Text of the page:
1984 Rolls-Royce Corniche Convertible Coachwork by H J Mulliner, Park Ward Ltd Registration no. B848 BFJ Chassis no. SCAZD42A1FCX09947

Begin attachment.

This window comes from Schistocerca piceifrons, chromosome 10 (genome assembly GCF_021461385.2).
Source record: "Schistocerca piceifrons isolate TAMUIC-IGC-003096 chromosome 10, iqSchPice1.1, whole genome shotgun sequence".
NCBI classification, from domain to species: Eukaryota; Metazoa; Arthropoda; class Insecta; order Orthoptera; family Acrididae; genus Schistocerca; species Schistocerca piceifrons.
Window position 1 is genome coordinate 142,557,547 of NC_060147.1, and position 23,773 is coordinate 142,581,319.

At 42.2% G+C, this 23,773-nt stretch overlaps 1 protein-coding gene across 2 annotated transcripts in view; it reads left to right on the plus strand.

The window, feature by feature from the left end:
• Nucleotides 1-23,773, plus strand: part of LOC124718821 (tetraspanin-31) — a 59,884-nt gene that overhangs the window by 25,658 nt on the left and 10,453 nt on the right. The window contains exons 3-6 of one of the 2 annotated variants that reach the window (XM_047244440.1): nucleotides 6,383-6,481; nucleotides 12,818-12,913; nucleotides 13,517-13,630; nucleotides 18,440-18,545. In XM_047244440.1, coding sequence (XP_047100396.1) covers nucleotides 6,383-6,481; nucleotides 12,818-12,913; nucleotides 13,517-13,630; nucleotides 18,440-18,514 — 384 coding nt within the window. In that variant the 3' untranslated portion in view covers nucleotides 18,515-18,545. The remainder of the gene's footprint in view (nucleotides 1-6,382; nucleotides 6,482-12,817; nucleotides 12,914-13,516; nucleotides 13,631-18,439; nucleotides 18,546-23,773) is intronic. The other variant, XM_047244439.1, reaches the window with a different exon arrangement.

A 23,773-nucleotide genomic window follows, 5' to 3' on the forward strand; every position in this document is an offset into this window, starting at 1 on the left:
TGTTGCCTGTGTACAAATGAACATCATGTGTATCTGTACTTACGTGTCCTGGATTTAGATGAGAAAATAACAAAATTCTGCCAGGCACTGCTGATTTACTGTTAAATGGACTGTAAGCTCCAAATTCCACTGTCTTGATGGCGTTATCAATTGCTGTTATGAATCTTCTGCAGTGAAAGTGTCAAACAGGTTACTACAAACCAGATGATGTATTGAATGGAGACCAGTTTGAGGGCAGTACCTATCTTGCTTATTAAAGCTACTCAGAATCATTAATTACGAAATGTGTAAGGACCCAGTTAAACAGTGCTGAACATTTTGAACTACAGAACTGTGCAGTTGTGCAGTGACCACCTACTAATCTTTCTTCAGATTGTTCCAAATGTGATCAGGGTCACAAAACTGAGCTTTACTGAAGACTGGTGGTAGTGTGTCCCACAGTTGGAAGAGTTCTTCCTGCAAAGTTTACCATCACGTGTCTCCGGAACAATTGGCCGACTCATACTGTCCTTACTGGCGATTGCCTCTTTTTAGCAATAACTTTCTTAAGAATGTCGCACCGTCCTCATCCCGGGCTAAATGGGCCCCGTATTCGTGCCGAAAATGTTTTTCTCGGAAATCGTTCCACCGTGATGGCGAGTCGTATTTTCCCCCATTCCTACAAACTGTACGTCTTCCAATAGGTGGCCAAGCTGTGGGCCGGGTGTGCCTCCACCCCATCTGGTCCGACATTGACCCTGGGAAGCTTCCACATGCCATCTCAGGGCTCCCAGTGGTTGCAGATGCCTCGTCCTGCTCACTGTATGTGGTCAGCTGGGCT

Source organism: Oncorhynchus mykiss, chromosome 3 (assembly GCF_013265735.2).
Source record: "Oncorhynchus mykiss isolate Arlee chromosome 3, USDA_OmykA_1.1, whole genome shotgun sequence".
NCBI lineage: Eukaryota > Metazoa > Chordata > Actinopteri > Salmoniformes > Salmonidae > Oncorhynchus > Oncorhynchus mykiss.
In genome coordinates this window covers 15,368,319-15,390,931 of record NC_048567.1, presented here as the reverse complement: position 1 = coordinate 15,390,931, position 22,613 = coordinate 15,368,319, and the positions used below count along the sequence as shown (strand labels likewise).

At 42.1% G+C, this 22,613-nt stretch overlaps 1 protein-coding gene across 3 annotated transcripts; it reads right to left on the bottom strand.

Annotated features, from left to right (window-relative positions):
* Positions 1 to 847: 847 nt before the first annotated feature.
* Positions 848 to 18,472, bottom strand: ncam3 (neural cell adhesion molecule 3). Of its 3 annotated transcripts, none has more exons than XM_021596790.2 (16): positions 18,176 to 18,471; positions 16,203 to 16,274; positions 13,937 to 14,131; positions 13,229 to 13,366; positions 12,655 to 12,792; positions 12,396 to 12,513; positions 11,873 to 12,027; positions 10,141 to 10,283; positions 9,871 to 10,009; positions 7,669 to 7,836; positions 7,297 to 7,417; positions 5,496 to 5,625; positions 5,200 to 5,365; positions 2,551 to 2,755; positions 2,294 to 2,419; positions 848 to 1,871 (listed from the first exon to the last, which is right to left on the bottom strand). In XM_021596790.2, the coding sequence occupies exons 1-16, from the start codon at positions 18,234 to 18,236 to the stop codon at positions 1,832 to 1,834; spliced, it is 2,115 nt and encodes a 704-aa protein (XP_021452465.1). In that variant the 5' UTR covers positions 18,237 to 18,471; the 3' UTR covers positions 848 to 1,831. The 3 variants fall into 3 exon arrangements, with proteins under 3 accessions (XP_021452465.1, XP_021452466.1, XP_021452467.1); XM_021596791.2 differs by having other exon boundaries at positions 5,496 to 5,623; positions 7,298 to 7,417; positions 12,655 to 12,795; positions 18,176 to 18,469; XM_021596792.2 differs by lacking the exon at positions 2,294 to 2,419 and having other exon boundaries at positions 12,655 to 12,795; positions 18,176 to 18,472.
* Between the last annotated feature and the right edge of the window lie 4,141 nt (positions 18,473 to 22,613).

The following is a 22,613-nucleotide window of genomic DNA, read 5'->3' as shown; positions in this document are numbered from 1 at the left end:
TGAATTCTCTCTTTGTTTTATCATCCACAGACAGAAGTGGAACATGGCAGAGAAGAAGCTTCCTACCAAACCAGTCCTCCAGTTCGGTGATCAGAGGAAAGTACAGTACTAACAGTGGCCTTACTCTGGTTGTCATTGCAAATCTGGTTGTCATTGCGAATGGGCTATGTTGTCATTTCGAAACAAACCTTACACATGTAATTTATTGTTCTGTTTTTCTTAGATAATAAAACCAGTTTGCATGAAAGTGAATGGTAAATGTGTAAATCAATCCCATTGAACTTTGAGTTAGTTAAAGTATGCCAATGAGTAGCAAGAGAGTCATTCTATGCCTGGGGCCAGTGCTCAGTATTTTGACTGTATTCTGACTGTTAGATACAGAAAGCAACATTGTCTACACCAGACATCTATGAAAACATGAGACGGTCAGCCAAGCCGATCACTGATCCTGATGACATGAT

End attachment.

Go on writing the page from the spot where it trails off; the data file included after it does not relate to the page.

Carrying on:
'The name Corniche has been chosen for the latest coachbuilt models because it symbolises their higher cruising speeds and their ability to cover greater distances with the minimum of fatigue for driver and passengers.' - Rolls-Royce. Rolls-Royce's adoption of unitary construction for its new Silver Shadow and T-Series Bentley necessitated the reorganisation of in-house coachbuilder H J Mulliner, Park Ward to enable it to produce new designs on the Shadow floorpan. Recalling the firm's glamorous Grands Routiers of pre-war days such as the Phantom II Continental, these final coachbuilt models were limited to just two, a two-door coupé or similar convertible, the former arriving in March 1966 and the latter in September the following year. Some of the frontal panels were shared with the standard four-door saloon, but otherwise the new bodyshells were unique, featuring a distinctive dipping upper wing line with parallel crease, and revised, more rounded posterior. Construction involved shuttling the bodyshells between the Crewe factory and MPW's Willesden plant, a necessarily lengthy process that took all of 20 weeks for the saloon and slightly longer for the more complex convertible. These exclusive cars were hand built in the best traditions of British coachbuilding using only materials of the finest quality including Wilton carpeting, Connolly hide and burr walnut veneers, such painstaking attention to detail resulting in a price some 50% higher than that of the standard Silver Shadow. Nevertheless, demand for these more glamorous alternatives to the much more numerous four-door model was strong right from the start, a state of affairs that resulted in them being given their own model name - 'Corniche' - in March 1971. In Corniche form Rolls-Royce's well-tried 6.7-litre V8 produced around 10% more power than standard and proved capable of propelling the car to a top speed in excess of 120mph with sports car-beating acceleration to match. The model proved a major success for Rolls-Royce; periodically revised and up-dated, it remained in production well into the 1990s, the last (Convertible) examples being delivered in 1995. Delivered new to the USA, chassis number '09947' is to the standard specification for that country and thus is equipped with Bosch fuel injection and a catalytic converter, which had been standardised for the United States market from 1981. Finished in white with beige leather interior, the car is described as in generally good condition and offered with all books, service booklet, current MoT/tax and Swansea V5. We are advised that the next service is due at 30,000 miles, and it is expected that further information with regard to the current mileage and service status will be available by time of sale.